Forced nudity is the most common technique used by US forces in Iraq when interrogating prisoners. It involves stripping prisoners in front of other prisoners and forcing them to remain naked for long periods of time. The technique has also been used on people caught looting or stealing. The effect of this act is to cause great shame.
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7. Sexual Humiliation
Sexual humiliation comes in a variety of forms and it takes in to account the beliefs and views of the prisoner. For example, a person whose religious beliefs are strongly opposed to homosexuality or transvestitism may be forced to participate in acts of this nature with other prisoners. This may be extreme, or mild (in the case or prisoners being made to wear female underwear). This can also include being subjected to forced displays of sexuality (such as lapdances) in the case of those with extreme views towards women.
8. Cultural Humiliation
Cultural humiliation can include any acts which are contrary to the religious or cultural views of a person. For example, a Muslim may be forced to eat foods forbidden by his religion, or made to witness or commit acts considered blasphemous.
This can also include verbal abuse which is meant to lead to feelings of shame and disgust, further breaking the will of the prisoner.
9. Extreme Cold
This is a particular favourite of the Chinese government towards political or religious prisoners. In many cases they are routinely doused with cold water and left outside or in unheated cells to freeze. Some have been forced to stand in or run through snow wearing only a thin layer of clothing. Thousands are left to sleep on the concrete floors of unheated prison cells in the dead of winter. To make the cold even more unbearable, prison staff have been reported to leave the windows open in practitioners’ cells during the night. Many practitioners are kept in such cells even when badly injured or on the verge of death.
On occasion, extreme heat is also used. In this case the prisoner is lcoked in a “hot box” – a small, hot room which, due to lack of ventilation, essentially functions as an oven. When the prisoner cooperates, he or she is finally released.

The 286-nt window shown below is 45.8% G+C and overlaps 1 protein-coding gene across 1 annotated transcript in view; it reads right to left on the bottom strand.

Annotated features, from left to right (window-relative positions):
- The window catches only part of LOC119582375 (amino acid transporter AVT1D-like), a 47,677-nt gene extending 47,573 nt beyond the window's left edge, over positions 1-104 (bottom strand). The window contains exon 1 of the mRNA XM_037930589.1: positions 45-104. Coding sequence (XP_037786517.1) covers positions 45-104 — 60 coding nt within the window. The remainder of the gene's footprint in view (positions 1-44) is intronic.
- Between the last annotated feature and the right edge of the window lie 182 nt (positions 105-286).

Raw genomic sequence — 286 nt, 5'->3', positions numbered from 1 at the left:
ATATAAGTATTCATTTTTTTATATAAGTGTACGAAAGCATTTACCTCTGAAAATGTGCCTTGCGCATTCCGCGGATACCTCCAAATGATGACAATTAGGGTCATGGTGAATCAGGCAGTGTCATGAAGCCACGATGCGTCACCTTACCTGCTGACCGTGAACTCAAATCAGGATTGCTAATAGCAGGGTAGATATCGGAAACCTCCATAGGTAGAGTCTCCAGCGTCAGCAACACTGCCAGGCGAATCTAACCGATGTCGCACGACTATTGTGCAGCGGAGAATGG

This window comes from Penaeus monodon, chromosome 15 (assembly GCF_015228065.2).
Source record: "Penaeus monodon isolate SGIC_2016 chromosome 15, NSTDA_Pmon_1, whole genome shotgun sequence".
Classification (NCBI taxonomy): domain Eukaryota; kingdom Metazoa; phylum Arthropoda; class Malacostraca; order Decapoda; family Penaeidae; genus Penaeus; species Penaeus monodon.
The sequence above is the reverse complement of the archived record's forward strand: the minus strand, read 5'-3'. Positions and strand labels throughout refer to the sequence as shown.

Phobias are able to incite extreme amounts of panic in people. For this reason, a prisoner who has a fear of spiders may be forced to remain in a room filled with spiders. Once he achieves the useful state of anxiety or panic, he is interrogated.
“The threat to inflict pain, can trigger fears more damaging than the immediate sensation of pain. [...] The same principle holds for other fears: sustained long enough, a strong fear of anything vague or unknown induces regression[...]“
11. Water Boarding
Waterboarding consists of immobilizing an individual and pouring water over his or her face to simulate drowning. Waterboarding has been used to obtain information, coerce confessions, and also to punish, and/or intimidate. It elicits the gag reflex, making the subject believe his or her death is imminent while ideally not causing permanent physical damage.
Journalist, Julia Leyton, describes the method:
“Water boarding as it is currently described involves strapping a person to an inclined board, with his feet raised and his head lowered. The interrogators bind the person’s arms and legs so he can’t move at all, and they cover his face. In some descriptions, the person is gagged, and some sort of cloth covers his nose and mouth; in others, his face is wrapped in cellophane. The interrogator then repeatedly pours water onto the person’s face. Depending on the exact setup, the water may or may not actually get into the person’s mouth and nose; but the physical experience of being underneath a wave of water seems to be secondary to the psychological experience. The person’s mind believes he is drowning, and his gag reflex kicks in as if he were choking on all that water falling on his face.”
On average, CIA officers who allow themselves to be tested upon last an average of fourteen seconds.